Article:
Grounds of appeal
Obligation to state reasons


The recent General Court judgment in Printeos(1) illustrates that an appeal to the courts on fine calculation methodology can be successful, notwithstanding the admissions of liability made during the settlement process. It makes no reference to the possibility of losing the 10% settlement reduction if an appeal is made, and it confirms that the rights of defence still apply in settlement cases.

The judgment also raises some broader questions on the predictability of the application of the Fining Guidelines.

Grounds of appeal

The judgment follows an appeal by Printeos and Tompla of a European Commission decision against a number of parties – including the applicants – for coordinating sales prices, allocating customers and exchanging competitively sensitive information in relation to stock and catalogue envelopes and special printed envelopes of all shapes, colours and sizes. The commission adopted the decision under the settlement procedure(2) and imposed a fine of approximately €4.7 million. The fine took into account a reduction under the leniency notice,(3) as well as a reduction under the settlement notice.

The applicants appealed after settling the case (ie, after making their own settlement submissions (which included an admission of liability and a confirmation of the fine range) and confirming that the statement of objections corresponded to their settlement submissions). Although the applicants did not dispute their involvement in the infringement or the legal characterisation of the facts, their appeal disputed the commission's approach to the calculation of fines.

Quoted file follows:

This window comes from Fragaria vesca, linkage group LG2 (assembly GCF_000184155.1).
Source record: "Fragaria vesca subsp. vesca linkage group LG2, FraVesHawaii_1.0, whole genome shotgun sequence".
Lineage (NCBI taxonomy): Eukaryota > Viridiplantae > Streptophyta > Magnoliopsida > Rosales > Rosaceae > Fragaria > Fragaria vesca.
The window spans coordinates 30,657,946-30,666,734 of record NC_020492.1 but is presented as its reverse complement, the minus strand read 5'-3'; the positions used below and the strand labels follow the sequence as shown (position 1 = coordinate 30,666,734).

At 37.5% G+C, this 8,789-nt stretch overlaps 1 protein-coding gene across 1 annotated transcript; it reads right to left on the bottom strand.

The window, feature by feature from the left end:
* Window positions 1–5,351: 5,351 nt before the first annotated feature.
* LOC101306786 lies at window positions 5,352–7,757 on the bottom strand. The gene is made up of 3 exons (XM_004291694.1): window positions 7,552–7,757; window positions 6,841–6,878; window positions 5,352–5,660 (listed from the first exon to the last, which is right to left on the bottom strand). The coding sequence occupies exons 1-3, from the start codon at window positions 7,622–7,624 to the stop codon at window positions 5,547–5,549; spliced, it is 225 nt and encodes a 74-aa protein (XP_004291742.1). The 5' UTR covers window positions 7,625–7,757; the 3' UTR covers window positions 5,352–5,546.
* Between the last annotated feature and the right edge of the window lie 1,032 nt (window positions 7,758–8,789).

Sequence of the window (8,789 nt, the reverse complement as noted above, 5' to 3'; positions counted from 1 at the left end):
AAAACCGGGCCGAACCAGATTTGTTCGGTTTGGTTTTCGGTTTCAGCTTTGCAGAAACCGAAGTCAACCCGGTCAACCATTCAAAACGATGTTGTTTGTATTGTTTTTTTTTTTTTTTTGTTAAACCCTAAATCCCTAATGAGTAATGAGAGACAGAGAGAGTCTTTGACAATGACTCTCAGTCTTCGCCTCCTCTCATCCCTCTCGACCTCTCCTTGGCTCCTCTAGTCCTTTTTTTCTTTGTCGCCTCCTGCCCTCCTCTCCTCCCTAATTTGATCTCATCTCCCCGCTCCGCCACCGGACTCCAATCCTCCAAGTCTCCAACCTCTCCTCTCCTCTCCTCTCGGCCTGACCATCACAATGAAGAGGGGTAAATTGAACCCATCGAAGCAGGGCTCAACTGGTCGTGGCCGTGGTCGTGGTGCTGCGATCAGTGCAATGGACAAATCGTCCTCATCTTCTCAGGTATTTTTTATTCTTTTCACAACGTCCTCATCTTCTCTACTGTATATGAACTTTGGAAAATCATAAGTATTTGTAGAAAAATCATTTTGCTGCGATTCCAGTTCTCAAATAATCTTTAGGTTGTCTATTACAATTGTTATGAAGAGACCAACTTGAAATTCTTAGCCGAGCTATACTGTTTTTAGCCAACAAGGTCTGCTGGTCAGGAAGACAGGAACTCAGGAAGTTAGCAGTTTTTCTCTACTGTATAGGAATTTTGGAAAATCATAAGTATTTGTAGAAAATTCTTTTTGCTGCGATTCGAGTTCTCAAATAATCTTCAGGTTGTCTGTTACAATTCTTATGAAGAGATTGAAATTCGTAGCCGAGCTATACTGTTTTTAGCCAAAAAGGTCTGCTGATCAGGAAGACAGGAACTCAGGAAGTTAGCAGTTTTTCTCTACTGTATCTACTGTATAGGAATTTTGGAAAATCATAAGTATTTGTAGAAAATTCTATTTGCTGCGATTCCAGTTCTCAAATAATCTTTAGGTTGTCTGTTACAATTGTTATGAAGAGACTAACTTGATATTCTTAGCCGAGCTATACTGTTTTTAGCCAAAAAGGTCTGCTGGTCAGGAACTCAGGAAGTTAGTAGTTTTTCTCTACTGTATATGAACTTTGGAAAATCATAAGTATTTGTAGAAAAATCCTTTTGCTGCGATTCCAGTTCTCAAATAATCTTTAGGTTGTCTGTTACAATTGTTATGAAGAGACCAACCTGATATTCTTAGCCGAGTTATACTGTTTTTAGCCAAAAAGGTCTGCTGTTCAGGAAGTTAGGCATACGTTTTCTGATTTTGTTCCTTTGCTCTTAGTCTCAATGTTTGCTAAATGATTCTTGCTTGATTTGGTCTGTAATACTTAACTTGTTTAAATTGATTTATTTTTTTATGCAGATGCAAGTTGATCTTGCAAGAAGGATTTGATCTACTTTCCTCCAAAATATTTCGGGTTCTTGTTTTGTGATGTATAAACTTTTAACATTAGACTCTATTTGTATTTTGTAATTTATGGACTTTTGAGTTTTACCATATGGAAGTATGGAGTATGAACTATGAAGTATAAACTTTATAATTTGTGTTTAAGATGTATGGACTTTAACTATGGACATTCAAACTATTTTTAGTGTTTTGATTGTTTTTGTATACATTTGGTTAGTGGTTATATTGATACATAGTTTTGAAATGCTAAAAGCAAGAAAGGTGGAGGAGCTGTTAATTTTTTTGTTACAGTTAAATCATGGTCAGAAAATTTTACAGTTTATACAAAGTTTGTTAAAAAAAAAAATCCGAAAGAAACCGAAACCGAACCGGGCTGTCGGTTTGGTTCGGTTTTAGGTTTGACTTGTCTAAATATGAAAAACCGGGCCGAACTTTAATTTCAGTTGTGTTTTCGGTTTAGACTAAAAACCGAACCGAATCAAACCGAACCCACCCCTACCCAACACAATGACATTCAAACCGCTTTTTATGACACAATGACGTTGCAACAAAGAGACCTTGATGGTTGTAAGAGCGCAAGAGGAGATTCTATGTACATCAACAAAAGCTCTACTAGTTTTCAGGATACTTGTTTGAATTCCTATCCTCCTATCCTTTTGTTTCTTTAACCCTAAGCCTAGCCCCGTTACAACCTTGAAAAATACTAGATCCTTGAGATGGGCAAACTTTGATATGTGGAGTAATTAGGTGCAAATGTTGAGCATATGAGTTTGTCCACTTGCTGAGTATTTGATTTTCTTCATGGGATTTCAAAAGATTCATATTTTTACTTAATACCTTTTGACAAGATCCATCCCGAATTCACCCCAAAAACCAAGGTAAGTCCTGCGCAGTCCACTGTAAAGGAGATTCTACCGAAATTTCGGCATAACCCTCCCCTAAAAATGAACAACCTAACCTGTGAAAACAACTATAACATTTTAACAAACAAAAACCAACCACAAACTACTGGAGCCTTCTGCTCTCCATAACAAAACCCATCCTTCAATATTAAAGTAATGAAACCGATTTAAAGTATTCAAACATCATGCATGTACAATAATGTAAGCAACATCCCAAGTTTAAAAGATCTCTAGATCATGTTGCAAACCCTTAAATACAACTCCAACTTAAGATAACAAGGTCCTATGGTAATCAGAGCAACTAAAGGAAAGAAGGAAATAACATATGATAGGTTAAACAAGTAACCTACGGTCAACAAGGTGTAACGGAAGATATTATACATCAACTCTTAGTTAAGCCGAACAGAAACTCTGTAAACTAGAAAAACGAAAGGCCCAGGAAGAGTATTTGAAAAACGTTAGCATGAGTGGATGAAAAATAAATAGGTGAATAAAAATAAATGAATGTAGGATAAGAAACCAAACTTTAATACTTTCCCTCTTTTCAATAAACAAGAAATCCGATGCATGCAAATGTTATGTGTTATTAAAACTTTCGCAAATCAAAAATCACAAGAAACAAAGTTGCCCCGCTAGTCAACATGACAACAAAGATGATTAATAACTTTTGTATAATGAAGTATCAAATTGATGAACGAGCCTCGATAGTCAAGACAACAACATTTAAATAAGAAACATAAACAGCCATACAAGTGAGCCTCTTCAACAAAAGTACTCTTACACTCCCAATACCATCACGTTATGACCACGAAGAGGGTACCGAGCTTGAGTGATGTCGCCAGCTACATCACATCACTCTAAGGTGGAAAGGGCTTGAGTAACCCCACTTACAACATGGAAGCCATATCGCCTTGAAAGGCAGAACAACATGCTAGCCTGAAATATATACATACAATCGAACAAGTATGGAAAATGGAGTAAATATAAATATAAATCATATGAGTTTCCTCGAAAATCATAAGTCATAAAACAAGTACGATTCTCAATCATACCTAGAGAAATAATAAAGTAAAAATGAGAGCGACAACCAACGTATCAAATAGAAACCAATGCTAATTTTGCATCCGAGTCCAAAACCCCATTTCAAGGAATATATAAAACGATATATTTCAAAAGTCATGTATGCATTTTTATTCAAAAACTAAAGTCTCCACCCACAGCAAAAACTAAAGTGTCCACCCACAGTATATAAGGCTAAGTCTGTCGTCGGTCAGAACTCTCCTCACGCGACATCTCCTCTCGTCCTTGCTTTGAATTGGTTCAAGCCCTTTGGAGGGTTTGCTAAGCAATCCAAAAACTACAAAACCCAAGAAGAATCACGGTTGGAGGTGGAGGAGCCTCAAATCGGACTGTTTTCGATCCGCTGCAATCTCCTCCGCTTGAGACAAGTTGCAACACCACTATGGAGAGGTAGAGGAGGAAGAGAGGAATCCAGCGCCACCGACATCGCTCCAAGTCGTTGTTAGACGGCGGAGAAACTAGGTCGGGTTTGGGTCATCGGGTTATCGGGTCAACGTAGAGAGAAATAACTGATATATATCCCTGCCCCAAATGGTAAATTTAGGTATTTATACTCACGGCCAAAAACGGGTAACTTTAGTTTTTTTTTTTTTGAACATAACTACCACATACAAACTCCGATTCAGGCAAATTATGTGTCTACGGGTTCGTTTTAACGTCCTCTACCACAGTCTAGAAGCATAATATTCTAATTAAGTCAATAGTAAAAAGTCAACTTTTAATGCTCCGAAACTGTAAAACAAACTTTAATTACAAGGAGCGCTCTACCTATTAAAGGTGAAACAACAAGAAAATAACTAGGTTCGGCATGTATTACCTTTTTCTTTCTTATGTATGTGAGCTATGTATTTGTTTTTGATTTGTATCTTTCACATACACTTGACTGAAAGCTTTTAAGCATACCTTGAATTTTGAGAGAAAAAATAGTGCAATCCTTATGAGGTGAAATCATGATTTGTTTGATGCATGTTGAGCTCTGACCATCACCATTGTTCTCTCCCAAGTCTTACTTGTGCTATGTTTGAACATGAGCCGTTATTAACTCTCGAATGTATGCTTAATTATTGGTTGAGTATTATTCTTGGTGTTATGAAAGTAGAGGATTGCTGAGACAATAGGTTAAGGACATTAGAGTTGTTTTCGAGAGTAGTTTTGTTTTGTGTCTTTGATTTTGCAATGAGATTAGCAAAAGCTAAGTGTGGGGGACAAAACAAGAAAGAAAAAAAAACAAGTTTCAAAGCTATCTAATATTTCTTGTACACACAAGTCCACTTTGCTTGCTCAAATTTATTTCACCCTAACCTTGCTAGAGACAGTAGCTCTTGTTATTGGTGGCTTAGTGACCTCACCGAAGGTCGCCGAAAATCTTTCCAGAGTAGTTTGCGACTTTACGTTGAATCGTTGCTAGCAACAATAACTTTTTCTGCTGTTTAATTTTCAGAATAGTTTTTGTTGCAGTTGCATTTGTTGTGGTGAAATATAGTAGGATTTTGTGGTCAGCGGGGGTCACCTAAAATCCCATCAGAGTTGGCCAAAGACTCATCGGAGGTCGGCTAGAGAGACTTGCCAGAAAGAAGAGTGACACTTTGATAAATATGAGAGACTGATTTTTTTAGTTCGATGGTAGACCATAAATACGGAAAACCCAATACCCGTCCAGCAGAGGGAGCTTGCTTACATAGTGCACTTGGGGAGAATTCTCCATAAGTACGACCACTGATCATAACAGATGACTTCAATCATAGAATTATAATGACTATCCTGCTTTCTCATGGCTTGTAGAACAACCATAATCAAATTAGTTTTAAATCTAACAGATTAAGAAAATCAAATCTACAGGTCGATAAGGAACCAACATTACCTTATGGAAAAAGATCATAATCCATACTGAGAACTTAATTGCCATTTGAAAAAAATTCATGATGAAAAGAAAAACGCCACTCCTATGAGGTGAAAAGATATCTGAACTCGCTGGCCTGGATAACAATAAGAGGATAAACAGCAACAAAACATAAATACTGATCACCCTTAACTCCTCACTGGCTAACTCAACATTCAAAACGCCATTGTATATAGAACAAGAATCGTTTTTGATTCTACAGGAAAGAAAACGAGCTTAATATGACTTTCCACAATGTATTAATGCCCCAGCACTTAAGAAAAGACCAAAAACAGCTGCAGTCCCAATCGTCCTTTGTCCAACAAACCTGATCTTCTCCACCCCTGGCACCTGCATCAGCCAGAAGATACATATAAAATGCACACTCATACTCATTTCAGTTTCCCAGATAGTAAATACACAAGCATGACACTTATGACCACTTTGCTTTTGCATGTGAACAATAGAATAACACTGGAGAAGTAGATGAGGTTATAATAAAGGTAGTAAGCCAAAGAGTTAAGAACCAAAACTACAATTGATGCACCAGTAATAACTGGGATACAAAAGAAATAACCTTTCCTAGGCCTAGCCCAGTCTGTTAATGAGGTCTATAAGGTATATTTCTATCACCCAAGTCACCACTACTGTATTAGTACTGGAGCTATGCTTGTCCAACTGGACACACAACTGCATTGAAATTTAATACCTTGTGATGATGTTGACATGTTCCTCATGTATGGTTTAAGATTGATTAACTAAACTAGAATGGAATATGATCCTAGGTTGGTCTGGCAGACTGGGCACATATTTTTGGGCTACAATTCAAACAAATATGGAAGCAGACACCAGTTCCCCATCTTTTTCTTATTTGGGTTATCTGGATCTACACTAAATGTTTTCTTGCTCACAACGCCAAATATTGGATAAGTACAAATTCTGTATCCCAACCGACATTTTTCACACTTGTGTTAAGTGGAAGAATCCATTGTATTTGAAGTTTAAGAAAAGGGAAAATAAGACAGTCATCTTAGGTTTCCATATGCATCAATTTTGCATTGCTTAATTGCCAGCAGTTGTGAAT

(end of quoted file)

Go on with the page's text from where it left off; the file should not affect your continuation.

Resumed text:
In particular, the applicants claimed a breach of the commission's duty to state reasons relating to the downward adjustment of the basic amount of the fine relevant to each undertaking, claiming that in doing so the commission misused its powers. The applicants also claimed a breach by the commission of the principle of equal treatment concerning the relevant adjustments.

Obligation to state reasons

The crux of the main appeal points was the commission's use of its discretion to reduce the basic amount of the fine imposed on the parties by reference to different rates of reduction per party (ranging from 85% to 98%) without sufficiently justifying this approach. The commission applied a reduction factor to each party after it had:

  • calculated each party's value of relevant sales;
  • applied the gravity percentage (15% to all parties);
  • multiplied this by the period of involvement in the infringement;
  • applied the additional entry fee (again 15% to all parties); and
  • taken into consideration any aggravating or mitigating circumstances.

This was justified by the commission in its decision in order to ensure that the "fines will be set at a level that is proportionate to the infringement and achieves a sufficiently deterrent effect".(4)

The applicants alleged that the recitals of the decision did not specify to the requisite legal standard the reasons which led the commission to adjust the basic amount of the fines and to apply different rates of reduction to each party.